We are all the community.
The Safe Return Project is an organization of formerly incarcerated individuals and their allies working to strengthen the relationship of people coming home from incarceration with the broader community. We understand that breaking the cycle of incarceration and crime will take positive leadership by formerly incarcerated residents contributing to the greater community. For the over six years we have carried out critical participatory Action research, community organizing, and policy advocacy to build community power and foster healing. The work of Safe Return and our communities has shifted the dominant narrative about who disproportionately impacted by criminalization but also about who is returning back to our communities. Our primary goal is to put the people closest to the pain of inequity at the center of the movement for First Chances.
Campaigned and won $5.2 million toward employment and services for formerly incarcerated residents under AB109
Interviewed more than 2,000 residents about their perspectives on how Richmond can become safer and healthier
Surveyed 104 returning citizens on parole and probation on their needs and concerns upon returning home to this community from incarceration
Worked with the City of Richmond to develop and adopt a 'Ban the Box' policy removing the question about whether you have ever been convicted of a felony form the city's job/housing applications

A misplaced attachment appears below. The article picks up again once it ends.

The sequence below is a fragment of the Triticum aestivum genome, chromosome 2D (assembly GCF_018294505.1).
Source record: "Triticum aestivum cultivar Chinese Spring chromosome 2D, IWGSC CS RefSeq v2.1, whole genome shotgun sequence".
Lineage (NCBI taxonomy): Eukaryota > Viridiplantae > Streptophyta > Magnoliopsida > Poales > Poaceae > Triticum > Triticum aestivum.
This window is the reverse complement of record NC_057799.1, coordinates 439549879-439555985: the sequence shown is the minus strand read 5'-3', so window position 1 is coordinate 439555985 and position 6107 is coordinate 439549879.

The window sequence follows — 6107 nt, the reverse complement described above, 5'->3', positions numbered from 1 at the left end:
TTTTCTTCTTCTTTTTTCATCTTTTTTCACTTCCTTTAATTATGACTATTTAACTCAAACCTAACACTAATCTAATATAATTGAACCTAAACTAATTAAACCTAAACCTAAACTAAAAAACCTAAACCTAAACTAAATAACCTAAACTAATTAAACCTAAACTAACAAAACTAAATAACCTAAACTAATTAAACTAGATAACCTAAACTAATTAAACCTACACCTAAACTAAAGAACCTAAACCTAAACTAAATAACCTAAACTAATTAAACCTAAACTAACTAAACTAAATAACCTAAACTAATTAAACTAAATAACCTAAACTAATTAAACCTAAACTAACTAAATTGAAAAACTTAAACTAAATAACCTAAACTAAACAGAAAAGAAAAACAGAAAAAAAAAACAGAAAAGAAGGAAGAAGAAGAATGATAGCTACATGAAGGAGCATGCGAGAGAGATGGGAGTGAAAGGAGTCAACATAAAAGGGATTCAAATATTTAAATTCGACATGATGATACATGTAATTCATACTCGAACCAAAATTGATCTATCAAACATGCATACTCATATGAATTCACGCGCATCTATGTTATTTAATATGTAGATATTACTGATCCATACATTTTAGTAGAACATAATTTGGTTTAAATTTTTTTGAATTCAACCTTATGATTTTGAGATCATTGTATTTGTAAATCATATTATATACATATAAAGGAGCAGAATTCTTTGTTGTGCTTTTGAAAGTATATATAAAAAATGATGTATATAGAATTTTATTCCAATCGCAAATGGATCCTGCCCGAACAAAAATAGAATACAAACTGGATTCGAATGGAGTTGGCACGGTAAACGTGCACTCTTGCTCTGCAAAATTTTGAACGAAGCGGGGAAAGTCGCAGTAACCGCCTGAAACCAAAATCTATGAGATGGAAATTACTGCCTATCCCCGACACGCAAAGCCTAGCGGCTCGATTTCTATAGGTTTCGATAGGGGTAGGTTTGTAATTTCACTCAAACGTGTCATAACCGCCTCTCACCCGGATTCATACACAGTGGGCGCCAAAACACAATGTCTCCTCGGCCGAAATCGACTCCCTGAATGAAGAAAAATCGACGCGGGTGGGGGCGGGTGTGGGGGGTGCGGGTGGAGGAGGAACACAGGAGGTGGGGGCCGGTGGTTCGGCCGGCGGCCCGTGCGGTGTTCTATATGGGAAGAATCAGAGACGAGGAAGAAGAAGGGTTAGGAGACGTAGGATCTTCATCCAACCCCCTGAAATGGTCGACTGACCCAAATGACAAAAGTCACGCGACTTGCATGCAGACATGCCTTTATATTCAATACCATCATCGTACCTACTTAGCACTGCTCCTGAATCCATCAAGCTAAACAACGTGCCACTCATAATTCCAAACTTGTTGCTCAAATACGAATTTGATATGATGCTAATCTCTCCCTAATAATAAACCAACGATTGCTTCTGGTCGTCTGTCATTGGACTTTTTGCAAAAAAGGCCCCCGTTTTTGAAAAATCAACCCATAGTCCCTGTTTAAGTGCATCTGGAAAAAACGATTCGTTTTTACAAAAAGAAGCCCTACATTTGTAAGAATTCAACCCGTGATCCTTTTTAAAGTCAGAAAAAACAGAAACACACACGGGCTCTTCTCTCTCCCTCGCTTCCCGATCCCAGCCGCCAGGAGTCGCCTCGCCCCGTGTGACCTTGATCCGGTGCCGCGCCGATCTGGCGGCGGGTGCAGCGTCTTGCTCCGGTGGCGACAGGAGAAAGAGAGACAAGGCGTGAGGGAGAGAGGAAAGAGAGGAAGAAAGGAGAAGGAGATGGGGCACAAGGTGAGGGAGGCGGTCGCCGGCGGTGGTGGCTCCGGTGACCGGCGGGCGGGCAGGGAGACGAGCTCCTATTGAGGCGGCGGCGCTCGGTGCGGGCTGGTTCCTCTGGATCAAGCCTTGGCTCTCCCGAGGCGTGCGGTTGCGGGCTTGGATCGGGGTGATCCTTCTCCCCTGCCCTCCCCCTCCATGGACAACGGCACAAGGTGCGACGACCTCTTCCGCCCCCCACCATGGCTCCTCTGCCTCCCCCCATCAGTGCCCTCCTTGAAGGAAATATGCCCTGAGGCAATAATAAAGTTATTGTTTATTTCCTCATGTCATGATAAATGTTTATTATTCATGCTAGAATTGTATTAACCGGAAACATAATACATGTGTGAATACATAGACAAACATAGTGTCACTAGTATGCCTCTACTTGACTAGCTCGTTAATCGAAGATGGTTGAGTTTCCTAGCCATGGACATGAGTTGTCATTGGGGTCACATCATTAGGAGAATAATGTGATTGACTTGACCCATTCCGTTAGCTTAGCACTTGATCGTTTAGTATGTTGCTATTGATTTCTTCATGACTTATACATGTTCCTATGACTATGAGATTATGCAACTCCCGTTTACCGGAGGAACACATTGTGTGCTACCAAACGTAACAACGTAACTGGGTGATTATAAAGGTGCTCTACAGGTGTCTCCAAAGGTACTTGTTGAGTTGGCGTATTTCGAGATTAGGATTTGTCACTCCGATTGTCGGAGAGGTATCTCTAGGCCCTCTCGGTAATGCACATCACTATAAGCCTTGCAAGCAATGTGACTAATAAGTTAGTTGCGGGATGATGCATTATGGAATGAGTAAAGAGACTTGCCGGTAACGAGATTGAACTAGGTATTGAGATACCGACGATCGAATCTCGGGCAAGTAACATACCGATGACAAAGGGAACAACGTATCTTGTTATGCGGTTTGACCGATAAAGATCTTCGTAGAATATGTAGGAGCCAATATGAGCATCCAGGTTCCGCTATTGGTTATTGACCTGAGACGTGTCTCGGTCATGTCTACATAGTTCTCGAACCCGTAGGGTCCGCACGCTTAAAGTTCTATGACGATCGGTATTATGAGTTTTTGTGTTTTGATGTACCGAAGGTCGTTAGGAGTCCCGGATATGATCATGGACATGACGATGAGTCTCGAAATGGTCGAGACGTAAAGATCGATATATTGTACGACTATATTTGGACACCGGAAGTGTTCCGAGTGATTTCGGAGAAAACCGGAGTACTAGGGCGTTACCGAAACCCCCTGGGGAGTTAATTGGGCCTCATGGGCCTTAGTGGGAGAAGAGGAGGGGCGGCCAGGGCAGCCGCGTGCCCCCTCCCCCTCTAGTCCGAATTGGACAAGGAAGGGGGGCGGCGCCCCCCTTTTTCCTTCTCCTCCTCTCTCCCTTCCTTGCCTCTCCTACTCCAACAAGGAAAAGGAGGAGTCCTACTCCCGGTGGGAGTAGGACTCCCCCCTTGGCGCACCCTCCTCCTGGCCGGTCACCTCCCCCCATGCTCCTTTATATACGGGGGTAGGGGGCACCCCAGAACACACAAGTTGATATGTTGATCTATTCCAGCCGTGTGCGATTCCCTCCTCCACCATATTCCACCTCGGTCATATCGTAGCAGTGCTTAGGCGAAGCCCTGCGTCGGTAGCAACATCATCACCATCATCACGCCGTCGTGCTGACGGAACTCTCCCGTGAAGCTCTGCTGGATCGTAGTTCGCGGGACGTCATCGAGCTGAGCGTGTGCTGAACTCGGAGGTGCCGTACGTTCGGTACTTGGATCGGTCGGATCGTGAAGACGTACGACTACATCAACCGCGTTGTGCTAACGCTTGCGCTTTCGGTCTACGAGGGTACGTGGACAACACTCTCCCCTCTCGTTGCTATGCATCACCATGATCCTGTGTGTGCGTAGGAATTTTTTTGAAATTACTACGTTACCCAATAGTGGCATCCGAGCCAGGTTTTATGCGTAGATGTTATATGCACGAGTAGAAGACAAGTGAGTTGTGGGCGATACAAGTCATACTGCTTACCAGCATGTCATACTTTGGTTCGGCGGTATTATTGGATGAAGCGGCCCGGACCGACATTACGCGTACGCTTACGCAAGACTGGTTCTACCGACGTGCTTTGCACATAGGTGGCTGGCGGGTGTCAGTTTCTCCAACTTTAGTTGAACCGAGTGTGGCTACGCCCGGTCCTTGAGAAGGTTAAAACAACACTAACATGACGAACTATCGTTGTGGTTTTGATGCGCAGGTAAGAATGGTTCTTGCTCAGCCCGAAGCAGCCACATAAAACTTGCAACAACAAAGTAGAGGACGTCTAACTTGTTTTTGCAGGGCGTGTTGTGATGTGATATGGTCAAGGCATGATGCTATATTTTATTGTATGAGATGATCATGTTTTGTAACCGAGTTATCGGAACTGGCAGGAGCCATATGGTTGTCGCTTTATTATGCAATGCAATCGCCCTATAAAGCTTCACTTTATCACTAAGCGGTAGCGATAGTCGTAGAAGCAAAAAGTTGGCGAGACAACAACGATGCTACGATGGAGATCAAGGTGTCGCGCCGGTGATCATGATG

Have been featured in the articles in the SF Chronicle, the Wall Street Journal, the Contra Costa Times, Richmond Confidential, and in various TV news segments
The Mission of Safe Return is to put an end to the mass incarceration of black people and people of color, and to re-enfranchise individuals and communities that have been disenfranchised by criminalization. Our overarching goal as an organization is to empower and increase the visibility of all those that have been impacted by the criminal justice system as a whole. We are invested in building a base of power at the political, social, and economic level of formerly incarcerated persons across the State of California, addressing the root causes of poverty and the impact that the criminal justice system has had on black people and communities of color. This kind of collective power will drive larger political strategies by the formerly incarcerated at the state level as well as the National level and will increase mobilization to fight for the rights and opportunity for all persons coming home from incarceration to be legally protected from discrimination.